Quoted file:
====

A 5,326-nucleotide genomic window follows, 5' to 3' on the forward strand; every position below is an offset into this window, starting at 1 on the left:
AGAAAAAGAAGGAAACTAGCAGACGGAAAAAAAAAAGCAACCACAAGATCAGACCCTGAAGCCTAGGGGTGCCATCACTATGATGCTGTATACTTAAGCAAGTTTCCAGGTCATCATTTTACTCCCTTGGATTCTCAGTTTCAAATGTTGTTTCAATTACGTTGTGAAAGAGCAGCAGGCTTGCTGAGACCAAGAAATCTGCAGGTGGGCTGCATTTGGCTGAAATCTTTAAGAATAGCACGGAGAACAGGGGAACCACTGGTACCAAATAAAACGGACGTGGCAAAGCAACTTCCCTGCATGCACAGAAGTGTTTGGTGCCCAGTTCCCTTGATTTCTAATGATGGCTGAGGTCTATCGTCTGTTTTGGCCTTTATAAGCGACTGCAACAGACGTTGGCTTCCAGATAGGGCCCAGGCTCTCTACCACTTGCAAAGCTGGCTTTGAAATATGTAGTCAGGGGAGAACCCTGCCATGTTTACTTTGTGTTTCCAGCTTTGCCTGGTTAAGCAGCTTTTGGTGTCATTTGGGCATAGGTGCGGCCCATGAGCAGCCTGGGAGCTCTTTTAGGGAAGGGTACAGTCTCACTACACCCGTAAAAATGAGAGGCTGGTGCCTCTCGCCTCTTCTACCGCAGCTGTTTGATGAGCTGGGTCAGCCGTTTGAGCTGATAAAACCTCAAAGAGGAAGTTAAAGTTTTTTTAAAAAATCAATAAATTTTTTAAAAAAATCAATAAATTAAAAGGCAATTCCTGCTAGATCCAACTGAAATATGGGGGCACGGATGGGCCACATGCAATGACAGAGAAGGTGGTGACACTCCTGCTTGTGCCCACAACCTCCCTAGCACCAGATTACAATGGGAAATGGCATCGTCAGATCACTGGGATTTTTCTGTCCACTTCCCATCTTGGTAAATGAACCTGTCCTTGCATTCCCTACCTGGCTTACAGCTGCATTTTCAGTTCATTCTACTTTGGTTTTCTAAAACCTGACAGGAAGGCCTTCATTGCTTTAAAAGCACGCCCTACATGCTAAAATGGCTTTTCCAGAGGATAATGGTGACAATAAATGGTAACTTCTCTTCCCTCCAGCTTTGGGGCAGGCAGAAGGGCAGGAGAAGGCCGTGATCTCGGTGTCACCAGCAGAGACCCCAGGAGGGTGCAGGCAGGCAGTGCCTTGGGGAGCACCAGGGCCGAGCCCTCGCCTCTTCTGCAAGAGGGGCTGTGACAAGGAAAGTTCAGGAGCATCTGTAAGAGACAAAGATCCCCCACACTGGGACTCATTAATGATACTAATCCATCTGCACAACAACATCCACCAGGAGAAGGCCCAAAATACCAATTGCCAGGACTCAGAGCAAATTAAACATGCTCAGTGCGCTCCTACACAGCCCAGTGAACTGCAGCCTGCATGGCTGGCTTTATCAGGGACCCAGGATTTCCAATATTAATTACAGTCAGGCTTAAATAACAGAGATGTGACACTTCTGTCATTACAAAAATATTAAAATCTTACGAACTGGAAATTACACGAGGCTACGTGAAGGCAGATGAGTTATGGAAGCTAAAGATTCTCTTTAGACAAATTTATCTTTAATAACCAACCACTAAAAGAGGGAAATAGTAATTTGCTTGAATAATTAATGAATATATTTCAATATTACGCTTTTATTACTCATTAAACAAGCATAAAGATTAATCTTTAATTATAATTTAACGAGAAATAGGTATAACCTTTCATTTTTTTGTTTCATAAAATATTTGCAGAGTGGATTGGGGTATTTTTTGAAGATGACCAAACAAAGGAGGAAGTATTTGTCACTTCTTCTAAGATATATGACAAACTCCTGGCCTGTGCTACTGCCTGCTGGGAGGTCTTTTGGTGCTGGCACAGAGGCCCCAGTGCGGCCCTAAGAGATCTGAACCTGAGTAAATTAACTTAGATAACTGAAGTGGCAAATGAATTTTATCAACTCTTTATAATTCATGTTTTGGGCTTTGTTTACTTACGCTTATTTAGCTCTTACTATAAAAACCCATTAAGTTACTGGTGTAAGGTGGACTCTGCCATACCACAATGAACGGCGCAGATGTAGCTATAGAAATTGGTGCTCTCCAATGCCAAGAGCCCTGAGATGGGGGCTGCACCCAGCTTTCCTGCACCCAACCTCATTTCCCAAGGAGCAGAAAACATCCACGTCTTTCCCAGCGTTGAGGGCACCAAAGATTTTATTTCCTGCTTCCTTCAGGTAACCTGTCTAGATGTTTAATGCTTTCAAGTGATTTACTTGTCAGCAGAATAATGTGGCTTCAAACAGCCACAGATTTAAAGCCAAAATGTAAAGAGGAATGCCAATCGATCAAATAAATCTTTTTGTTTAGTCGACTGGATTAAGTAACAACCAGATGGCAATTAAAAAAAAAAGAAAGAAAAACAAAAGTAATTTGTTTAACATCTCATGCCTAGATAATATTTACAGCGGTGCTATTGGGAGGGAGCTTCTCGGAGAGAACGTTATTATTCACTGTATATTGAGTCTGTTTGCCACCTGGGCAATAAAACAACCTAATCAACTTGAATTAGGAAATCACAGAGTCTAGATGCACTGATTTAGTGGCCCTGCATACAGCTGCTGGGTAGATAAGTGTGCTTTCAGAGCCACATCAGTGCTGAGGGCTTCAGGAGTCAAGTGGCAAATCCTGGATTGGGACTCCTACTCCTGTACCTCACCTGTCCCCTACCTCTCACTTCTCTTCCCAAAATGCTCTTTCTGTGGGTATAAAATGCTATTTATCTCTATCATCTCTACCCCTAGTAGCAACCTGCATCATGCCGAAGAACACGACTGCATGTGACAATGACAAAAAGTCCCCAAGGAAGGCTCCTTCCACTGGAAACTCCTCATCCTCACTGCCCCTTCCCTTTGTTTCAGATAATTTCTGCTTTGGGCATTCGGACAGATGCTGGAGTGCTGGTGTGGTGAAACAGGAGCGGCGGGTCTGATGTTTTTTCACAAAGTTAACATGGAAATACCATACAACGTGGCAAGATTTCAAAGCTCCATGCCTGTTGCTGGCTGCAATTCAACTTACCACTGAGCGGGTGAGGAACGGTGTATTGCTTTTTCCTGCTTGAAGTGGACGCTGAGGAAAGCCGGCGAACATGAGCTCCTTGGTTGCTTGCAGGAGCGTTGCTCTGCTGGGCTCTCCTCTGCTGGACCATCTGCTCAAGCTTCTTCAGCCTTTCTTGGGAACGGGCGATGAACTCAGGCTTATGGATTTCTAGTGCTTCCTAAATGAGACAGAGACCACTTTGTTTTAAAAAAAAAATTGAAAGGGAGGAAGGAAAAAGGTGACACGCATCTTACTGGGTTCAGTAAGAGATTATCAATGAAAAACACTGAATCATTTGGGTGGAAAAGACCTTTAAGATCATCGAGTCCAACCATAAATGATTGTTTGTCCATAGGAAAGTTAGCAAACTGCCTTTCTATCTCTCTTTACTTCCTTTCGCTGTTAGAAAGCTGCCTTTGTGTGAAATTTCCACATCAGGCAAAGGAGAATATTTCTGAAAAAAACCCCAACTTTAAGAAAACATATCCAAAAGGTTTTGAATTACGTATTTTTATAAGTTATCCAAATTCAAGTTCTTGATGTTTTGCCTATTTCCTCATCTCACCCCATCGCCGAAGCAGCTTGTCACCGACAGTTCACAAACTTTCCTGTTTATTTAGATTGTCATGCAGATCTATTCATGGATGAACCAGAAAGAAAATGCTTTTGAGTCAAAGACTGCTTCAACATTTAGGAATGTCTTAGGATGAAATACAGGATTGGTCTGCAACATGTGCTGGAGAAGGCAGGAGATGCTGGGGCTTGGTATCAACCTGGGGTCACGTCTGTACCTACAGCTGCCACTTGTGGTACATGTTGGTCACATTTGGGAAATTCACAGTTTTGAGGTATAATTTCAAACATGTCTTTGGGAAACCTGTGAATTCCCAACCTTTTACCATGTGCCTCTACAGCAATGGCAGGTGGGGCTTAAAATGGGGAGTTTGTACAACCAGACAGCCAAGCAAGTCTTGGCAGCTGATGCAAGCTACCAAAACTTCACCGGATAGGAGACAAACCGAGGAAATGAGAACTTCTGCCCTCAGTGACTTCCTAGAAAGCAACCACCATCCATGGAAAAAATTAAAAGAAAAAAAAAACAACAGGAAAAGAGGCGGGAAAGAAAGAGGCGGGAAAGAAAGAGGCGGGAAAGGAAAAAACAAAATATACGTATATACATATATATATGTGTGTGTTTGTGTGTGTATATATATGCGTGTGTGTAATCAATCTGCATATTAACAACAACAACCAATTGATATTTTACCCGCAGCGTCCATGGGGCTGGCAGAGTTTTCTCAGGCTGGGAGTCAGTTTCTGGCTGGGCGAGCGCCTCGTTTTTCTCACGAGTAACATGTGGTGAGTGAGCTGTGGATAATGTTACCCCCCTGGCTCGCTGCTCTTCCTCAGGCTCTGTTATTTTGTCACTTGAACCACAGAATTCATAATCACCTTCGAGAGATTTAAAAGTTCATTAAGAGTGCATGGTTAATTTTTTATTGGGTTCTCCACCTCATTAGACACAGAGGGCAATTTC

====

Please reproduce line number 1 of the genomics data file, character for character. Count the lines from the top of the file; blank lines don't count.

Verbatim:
A 5,326-nucleotide genomic window follows, 5' to 3' on the forward strand; every position below is an offset into this window, starting at 1 on the left: